Visit my other websites theimportanceofhealing blogspot.com where I talk about healing and my book of the same name and LarrysBibleStudies.blogspot.com where I am posting all my other Bible studies. Follow this link to my videos on youtube:


If you want to contact me, email is best: lacraig1@sbcglobal.net

Thank you.

Larry Craig

Friday, March 25, 2016

pluralism: a strength or setback

A reader recently wrote a letter that made the point that pluralism is the strength of the United States.  I submit that this is only a recent concept with no empirical or historical basis.

It was only in 1947 that the court called supreme ruled that government cannot aid or favor a particular religion, nearly 170 years after our nation’s founding, though as recently as 1955 it still noted that we are a Christian nation.

Prior to 1965, almost 200 years after our nation’s founding, immigration to our country was almost entirely from Europe, Western countries that shared a common culture and worldview, which is what a religion is.

Prior to 1965, immigrants had to meet a long list of criteria that included literacy, health, morals, and the likelihood they would not require government assistance.  Now the politically correct, global mindset is that every immigrant is of equal value and any desire to choose between them is inherently racist and evil.

The reader also criticized the idea of the American Dream, some idealized picture of American life from the past, which apparently to him never existed.

Well, it did.  In my lifetime, the United States has gone from being the richest nation the world to arguably one of the poorest.  We look rich, but you can’t be rich when you are 20 trillion dollars in debt, and that’s only our federal debt.  We used to have the best schools in the world, and now they are mediocre, at least by traditional American standards.

We used to feel safe in our homes and on the streets, even though guns were always a part of American life.  We used to have gun clubs in our public schools. 

Now we live with terror watch lists and the threat of terrorist attacks in our country, just like third world countries have had for decades.  Those of us who are older are seeing their country being transformed into a third world country with its violence and poverty.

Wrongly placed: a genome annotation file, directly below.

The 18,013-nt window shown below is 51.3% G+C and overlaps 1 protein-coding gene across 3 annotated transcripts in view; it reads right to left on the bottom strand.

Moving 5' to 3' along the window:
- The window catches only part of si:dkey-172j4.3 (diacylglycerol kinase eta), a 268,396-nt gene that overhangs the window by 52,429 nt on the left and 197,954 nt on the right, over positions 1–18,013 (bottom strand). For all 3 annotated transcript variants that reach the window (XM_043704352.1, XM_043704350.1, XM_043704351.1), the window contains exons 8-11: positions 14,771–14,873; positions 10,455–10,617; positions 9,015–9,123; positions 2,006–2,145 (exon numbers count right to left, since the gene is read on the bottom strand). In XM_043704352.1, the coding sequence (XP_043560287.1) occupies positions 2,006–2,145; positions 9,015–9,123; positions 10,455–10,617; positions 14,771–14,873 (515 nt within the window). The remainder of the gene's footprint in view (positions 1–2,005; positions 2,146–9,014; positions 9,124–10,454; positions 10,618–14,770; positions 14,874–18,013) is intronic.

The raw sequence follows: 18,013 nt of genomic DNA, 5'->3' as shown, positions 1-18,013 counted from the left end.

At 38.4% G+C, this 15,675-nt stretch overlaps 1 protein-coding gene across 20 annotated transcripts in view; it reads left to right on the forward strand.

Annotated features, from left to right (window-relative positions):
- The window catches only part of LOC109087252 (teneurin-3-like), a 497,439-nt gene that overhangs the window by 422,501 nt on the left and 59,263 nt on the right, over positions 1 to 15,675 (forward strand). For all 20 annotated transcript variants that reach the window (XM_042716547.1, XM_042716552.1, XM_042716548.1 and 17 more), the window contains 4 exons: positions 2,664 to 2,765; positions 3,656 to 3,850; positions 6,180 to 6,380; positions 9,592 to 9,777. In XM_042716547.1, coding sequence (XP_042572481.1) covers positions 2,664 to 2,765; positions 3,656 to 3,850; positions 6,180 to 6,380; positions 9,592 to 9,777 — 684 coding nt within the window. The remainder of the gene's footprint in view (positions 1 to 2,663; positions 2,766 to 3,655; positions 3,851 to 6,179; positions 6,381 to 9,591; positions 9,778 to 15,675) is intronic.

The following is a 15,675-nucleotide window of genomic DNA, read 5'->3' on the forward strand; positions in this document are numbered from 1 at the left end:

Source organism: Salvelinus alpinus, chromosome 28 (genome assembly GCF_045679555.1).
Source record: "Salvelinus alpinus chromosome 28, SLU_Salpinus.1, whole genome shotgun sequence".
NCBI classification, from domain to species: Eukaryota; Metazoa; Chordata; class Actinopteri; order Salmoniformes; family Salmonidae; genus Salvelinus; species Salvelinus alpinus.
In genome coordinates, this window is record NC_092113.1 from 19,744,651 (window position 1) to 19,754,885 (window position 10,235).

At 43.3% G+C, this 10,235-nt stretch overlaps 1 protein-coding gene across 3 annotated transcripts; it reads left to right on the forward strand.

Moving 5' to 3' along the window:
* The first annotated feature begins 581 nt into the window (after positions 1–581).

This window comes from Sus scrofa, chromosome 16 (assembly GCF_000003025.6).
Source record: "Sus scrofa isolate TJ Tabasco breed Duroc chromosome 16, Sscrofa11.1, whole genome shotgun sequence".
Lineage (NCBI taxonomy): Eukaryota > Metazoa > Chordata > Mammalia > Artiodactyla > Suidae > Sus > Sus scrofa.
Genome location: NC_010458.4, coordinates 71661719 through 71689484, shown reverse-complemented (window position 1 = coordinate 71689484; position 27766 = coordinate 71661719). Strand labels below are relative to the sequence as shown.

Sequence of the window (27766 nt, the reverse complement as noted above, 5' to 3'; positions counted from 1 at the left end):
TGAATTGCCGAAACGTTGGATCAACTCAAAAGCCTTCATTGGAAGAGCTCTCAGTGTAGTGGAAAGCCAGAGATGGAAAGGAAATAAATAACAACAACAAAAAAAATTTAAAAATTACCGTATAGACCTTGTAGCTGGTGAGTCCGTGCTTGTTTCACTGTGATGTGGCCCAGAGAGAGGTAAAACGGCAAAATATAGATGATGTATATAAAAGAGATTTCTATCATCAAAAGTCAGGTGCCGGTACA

It would be wrong to say that pluralism is the reason for this decline in the quality of American life, but the mindset that created pluralism is: 

the idea that it is wrong for us as a nation to pursue policies that benefit us more than they might benefit the world community as a whole;

the idea that truth is not an absolute, but a social construct, that absolute truth if it existed is unknowable, such that religions are mere preferences like one’s taste in food or music rather than one’s view of the world and thus inconsequential for public policy and the life and health of a nation;

the idea that it is wrong for a nation to select immigrants on the basis on which ones would contribute more to our country, meaning also the right to refuse an immigrant who does not meet certain requirements;

the idea that Western or American culture is not something special or unique in world history but that American life should become a culture of either the lowest common denominator or reducing our entire cultural life to the bare minimum of values, like tolerance, equality, fairness, and diversity.